All and all a successful day on the water with some great right whale sightings, which afford us a good opportunity for data collection. As always, there were plenty of other interesting sights as we transited to and from the whales. On our way home we were treated to a nice sunset over Fernandina Beach.

sunset on the surface of the water
Time to head for home a the sun goes down. Photo by Will Cioffi.

P.S. If you were disappointed in the quality of the pictures I took of the jaeger last time, here’s a better picture Pete snapped today. This bird flew by as we were taking data on the right whales.

[1] Freeman, R., Dean, B., Kirk, H., Leonard, K., Phillips, R. A., Perrins, C. M. & Guilford, T. 2013. Predictive ethoinformatics reveals the complex migratory behaviour of a pelagic seabird, the Manx Shearwater. Journal of The Royal Society Interface, 10(84), 20130279.

[2] Guilford, T., Meade, J., Willis, J., Phillips, R. A., Boyle, D., Roberts, S., Collett, M., Freeman, R. & Perrins, C. M. 2009. Migration and stopover in a small pelagic seabird, the Manx shearwater Puffinus puffinus: insights from machine learning. Proceedings of the Royal Society B: Biological Sciences, 276(1660), 1215–1223.

[3] Wikelski, M., Moskowitz, D., Adelman, J. S., Cochran, J., Wilcove, D. S., & May, M. L. 2006. Simple rules guide dragonfly migration. Biology Letters, 2, 325-329.

[4] Williams, T. M., Friedl, W. A., Fong, M. L., Yamada, R. M., Sedivy, P., & Haun, J. E. 1992. Travel at low energetic cost by swimming and wave-riding bottlenose dolphins. Nature, 355(6363), 821-823.

[5] Connor, R. C., Smolker, R. A., & Richards, A. F. 1992. Two levels of alliance formation among male bottlenose dolphins (Tursiops sp.). Proceedings of the National Academy of Sciences, 89(3), 987-990.

[6] Toth-Brown, J., Hohn, A. A. 2007. Occurrence of the barnacle, Xenobalanus globicipitis, on coastal Bottlenose Dolphins (Tursiops truncates) in New Jersey. Crustaceana 80 (10): 1271-1279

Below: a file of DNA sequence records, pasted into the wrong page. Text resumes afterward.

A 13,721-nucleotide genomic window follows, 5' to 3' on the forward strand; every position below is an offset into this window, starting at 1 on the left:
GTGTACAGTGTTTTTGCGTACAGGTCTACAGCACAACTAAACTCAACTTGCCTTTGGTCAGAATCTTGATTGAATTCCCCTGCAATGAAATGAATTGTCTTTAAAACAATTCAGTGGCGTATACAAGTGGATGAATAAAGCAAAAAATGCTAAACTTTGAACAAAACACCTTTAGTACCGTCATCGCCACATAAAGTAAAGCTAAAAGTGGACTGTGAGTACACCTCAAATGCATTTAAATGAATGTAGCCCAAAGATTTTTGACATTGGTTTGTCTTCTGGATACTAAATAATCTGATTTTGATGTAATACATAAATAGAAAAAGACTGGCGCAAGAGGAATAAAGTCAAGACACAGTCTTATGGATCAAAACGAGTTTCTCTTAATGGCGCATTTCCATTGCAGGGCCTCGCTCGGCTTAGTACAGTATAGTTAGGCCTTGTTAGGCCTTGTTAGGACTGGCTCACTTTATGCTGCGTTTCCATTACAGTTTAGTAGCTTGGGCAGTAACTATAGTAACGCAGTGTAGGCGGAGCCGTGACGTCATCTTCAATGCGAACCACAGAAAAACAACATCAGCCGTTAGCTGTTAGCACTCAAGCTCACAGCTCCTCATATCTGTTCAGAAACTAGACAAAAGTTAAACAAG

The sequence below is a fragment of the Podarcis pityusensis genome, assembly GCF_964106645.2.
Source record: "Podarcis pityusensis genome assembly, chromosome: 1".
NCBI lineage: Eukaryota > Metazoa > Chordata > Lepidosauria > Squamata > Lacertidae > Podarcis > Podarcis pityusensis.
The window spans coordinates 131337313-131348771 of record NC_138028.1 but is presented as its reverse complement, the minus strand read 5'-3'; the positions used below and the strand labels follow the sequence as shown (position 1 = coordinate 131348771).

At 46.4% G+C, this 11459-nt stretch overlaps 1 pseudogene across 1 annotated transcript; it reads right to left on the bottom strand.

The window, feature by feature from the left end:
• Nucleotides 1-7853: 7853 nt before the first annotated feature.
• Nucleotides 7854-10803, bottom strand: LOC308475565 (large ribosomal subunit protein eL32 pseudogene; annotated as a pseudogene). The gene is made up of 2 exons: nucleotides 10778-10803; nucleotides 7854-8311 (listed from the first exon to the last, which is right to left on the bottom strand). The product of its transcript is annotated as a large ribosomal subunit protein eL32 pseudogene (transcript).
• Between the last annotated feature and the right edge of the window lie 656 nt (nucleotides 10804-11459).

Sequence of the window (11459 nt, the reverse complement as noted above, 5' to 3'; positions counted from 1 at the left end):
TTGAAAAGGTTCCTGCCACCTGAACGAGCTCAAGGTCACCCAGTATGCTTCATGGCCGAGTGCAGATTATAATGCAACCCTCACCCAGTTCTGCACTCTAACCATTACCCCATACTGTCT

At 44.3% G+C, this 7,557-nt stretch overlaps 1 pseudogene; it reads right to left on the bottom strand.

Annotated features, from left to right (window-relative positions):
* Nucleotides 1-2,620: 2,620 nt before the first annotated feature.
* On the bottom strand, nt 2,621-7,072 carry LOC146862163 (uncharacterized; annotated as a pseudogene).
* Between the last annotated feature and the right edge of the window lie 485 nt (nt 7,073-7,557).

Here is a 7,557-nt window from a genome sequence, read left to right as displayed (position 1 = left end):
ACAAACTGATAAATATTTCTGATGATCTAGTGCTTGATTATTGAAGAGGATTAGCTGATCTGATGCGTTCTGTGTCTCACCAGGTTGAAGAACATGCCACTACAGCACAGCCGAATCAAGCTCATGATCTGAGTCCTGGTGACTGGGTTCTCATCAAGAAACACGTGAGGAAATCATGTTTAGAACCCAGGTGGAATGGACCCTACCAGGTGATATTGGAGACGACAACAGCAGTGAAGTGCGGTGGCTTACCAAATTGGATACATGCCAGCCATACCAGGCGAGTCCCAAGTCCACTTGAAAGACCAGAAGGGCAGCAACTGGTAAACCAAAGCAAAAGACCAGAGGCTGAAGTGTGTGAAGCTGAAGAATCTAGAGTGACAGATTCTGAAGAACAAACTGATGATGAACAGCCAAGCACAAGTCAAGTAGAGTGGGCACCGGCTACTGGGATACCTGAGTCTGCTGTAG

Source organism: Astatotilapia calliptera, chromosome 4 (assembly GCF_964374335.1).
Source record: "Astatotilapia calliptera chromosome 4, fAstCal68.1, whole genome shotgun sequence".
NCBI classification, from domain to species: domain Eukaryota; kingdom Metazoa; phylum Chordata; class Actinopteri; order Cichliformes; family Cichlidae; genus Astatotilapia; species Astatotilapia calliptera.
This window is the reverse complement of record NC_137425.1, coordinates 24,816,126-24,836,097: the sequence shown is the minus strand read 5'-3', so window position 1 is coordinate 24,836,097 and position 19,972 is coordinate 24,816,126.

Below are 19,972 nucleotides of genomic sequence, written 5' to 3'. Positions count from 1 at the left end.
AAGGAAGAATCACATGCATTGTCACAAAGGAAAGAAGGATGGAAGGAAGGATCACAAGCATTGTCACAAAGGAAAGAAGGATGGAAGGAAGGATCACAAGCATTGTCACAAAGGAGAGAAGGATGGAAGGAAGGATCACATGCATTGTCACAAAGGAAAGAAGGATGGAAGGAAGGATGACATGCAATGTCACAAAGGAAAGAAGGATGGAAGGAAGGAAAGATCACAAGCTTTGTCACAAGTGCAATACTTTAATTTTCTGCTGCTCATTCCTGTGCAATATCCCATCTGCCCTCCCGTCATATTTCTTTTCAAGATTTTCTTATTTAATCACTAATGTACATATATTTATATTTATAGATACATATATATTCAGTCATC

[7] BBC footage of swimming shearwaters

[8] Longevity records for Britain & Ireland

[9] Harlequin Darner (Gomphaeschna furcillata) at bugguide.net

[10] Acousonde website

Curious encounters of the whale kind

These last few days we’ve been land bound by windy weather, so we took advantage of the downtime to fit shiny new engines to the R/V Selkie. More control and horsepower to get us safely and speedily around our mother/calf survey area. Very exciting! Before we get anywhere near the whales, though, we switch to our electric motors, which let us maneuver silently to make observations. Sometimes we get lucky: on our third field day this season, we didn’t even need these – the whale came to us…

Yes, we were carrying out photo-ID work on an adult and juvenile (not a mother/calf this time), when the adult whale approached us, slowly and gracefully, and proceeded to gradually circle the boat, surfacing often, each time pausing to take a languid peek at the boat, and perhaps the bizarre land mammals onboard. The water was placid, almost flat. The air was still. We spent thirty or forty minutes like this, enchanted by the unhurried curiosity of the whale. An intoxicating serenity descended upon the boat. Okay, maybe I imagined that last bit. Also, we got some great video, acoustic recordings, and stills.